What went wrong with the Jamboree this year? Firstly, the restrooms and showers were filthy, with traditional toilets, bugs, and long shower queues and only cold water. The Korean government sent 700 staff to address the problem at Jamboree. Secondly, heavy rain submerged parts of the event grounds in Saemangeum, reclaimed land planned for future farmland. A risk of flooding due to the flat terrain was anticipated, but the idea to level and lower the ground was deemed too troublesome. The Korean government spent 6 million won on plastic pallets to elevate tents above the wet ground. Thirdly, the event grounds hit 35°C, leading to 108 heat-related illnesses. Limited facilities forced some to be treated in hallways and at desks. Officials initially sought 9.3 billion won, but got 2 billion won after the incident. Fourthly, the food provided was mostly cheap snacks, and out of 80 boiled eggs, 6 of them contained mold. Lastly, scouts were unable to find rooms to stay in Seoul after leaving the Jamboree event prematurely. The British team had to sleep in a hotel banquet hall because there were not enough rooms to accommodate all the scouts. Seoul officials sent out messages to citizens offering them 150 thousand won if they let the scouts stay overnight in their houses.
Pharos had the chance to interview three adolescent German scouts, ages 14 - 16, who went to Korea because of Jamboree. For two of them, it was the first time going abroad on scout activities in general. Something they all mentioned was the extreme heat and, according to C. Zilles (15) from Paderborn, the black tents they slept in were already unbearably hot as early as 7:00 in the morning, so sleeping for longer was almost impossible. The organization was lacking on the first day, with complaints about the amount of food not being enough. “After a few complications on the first day, the camping site was well organized and there were even a few small convenience stores available”, says Noel (16) from Paderborn. All of them mentioned the organization getting better after the first day. What they liked the most was meeting other scouts from all over the world, making new friends and learning about the different cultures. “What bothered me the most were the recurring complications and that the American and British scouts had to leave early,” says C. Zilles. “I found it sad that we also had to leave the campsite early but I can understand the decision.” The German scouts were transported to a student dorm at the Myongji University, where they spent the rest of their time. “There were only German scouts with us, so we couldn’t interact with other international scouts anymore,” Noel replied to the question about his most disliked part of the trip. To the question, if they would like to come back to Korea in the future, they all replied that they would. “I can see myself coming back in a few years to explore even more of this country,” C. Zilles replied. G. Parkinson (14) from Pederborn thinks Korea is beautiful, but said, “I would never come back during summer or the rainy season.”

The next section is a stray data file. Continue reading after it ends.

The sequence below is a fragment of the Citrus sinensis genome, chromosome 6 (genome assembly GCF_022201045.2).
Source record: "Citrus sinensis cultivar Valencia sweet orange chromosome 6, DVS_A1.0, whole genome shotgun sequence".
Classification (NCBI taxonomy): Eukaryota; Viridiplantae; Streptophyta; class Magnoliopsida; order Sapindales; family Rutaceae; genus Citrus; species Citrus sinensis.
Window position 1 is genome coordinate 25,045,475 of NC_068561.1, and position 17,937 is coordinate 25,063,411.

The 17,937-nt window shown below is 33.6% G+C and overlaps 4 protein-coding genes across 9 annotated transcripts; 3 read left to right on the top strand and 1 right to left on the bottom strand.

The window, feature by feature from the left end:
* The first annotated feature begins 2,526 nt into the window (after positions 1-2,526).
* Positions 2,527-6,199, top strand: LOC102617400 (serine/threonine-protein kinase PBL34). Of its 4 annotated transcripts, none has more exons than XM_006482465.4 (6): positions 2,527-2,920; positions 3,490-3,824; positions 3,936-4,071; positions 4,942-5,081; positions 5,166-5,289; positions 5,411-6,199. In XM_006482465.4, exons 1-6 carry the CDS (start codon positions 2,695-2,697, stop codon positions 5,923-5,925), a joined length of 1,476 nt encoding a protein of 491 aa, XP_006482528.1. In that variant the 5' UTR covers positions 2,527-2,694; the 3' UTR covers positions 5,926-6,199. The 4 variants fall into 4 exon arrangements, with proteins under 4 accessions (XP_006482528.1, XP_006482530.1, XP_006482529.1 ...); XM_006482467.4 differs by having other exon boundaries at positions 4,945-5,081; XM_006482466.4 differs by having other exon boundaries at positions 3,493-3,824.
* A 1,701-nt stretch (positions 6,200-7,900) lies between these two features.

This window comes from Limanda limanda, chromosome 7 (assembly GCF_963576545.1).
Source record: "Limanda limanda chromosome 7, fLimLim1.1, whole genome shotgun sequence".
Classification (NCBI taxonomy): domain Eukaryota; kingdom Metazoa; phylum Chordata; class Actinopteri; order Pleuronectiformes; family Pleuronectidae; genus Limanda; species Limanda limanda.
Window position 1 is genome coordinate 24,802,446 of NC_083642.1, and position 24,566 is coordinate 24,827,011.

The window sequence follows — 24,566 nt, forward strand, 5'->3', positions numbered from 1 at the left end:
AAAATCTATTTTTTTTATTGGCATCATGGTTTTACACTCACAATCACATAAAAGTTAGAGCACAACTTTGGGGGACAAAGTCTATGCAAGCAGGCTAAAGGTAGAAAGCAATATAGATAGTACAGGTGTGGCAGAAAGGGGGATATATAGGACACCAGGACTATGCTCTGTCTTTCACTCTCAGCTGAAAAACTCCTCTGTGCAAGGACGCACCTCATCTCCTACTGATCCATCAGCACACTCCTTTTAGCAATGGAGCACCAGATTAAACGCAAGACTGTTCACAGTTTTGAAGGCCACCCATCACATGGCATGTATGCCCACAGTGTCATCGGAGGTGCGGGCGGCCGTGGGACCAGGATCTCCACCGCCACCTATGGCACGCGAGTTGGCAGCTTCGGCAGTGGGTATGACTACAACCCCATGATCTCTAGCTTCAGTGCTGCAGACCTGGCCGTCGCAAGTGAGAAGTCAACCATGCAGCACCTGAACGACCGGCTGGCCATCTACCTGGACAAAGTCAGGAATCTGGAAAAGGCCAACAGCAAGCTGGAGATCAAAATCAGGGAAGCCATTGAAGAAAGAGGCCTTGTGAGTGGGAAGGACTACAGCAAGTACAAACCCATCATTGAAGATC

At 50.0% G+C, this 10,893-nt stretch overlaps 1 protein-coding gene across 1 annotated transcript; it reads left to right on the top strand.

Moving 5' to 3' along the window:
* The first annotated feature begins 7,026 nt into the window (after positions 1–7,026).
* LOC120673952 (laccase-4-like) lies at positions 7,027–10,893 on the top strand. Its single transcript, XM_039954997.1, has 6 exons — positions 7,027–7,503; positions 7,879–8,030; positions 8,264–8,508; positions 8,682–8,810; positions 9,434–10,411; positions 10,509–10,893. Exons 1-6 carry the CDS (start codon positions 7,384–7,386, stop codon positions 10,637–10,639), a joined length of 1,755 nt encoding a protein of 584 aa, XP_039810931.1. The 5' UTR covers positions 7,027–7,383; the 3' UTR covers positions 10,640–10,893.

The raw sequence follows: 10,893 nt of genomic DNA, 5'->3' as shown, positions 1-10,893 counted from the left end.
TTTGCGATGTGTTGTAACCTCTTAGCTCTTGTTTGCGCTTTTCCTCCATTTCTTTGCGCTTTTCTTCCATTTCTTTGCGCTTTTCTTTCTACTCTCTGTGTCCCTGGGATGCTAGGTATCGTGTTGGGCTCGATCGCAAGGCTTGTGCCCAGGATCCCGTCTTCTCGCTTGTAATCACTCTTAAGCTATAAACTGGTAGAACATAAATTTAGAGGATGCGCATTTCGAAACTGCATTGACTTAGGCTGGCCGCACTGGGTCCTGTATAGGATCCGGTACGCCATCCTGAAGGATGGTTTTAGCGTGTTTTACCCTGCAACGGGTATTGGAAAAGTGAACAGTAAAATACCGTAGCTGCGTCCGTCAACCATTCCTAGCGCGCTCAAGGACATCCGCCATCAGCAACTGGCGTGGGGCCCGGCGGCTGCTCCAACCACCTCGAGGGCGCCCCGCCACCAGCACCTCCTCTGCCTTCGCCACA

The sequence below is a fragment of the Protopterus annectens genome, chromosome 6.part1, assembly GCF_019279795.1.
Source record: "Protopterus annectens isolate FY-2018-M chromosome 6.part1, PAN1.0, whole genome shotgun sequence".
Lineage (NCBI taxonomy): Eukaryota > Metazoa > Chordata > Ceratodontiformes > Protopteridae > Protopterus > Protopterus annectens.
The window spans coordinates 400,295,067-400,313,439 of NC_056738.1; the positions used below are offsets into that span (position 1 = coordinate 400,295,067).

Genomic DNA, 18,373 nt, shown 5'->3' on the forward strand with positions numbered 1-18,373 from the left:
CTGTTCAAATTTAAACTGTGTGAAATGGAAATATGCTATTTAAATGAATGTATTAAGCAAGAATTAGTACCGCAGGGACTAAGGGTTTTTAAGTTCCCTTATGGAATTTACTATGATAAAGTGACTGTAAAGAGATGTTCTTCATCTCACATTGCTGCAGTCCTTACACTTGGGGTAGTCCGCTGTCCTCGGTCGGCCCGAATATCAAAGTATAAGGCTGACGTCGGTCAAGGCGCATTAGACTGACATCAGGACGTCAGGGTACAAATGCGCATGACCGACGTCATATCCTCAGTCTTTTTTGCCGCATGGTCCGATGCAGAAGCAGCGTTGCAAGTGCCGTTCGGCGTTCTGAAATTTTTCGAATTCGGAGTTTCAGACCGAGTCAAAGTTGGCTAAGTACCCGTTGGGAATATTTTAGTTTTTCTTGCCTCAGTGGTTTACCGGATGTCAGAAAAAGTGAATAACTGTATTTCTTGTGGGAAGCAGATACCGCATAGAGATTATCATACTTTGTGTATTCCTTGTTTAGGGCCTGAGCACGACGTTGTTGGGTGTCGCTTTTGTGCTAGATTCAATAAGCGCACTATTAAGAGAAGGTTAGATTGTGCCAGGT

What were the causes of this Jamboree's failure? The Jamboree planning committee spent a big part of the budget, 117.1 billion won, on business trips abroad. They went on 99 trips over the past 8 years. This waste of budget is the cause of the failure. The biggest problem is the relationship between the central and local governments. The area proposed by Jeonbuk was not in a state where the event could be held. The event site, Saemangeum, is reclaimed land. It was just an exposed area of land near the sea. The land had to be reclaimed and compacted to be used as an event site and campsite. Site reclamation is a time-consuming undertaking. This played a decisive role in undermining the preparation period for the festival. It involved several administrative procedures, including a reclamation plan and a consultation on project costs, and it took four years to reclaim the site. Why did the local government try to host the event in this fashion? Local governments are trying to develop the area by hosting events due to financial problems. However, the central government was not familiar with the problems of the local government, such as the budget. The vertical communication system and the lack of communication between the central and local governments created this failure.
The failure of this Jamboree has led to disputes among many politicians in South Korea. Announcements of deferring blame onto each other have further aggravated public opinion. We should stop the political infighting and blame games and instead actually address the issue of the hierarchical culture that repeatedly fails to manage disasters. Blaming only worsens matters. We must learn from this incident and make great efforts to prevent the same problem from recurring. In events like this, it’s necessary to clearly distinguish between the roles of local and central governments and share their respective duties. In order for cooperation between the central and local governments to work well, it is necessary to achieve a balance of power and establish a horizontal communication structure. Financial disparities between local and central governments, vertical hierarchies, and rigid communication will need to be improved. Additionally, it’s absolutely necessary to put in place a brake on the indiscriminate hosting of international events. It is more important to successfully host one international event than to host multiple international events. It’s said that South Korea’s national status has fallen due to this Jamboree failure. To recover from this, we must show improvement at the next international event.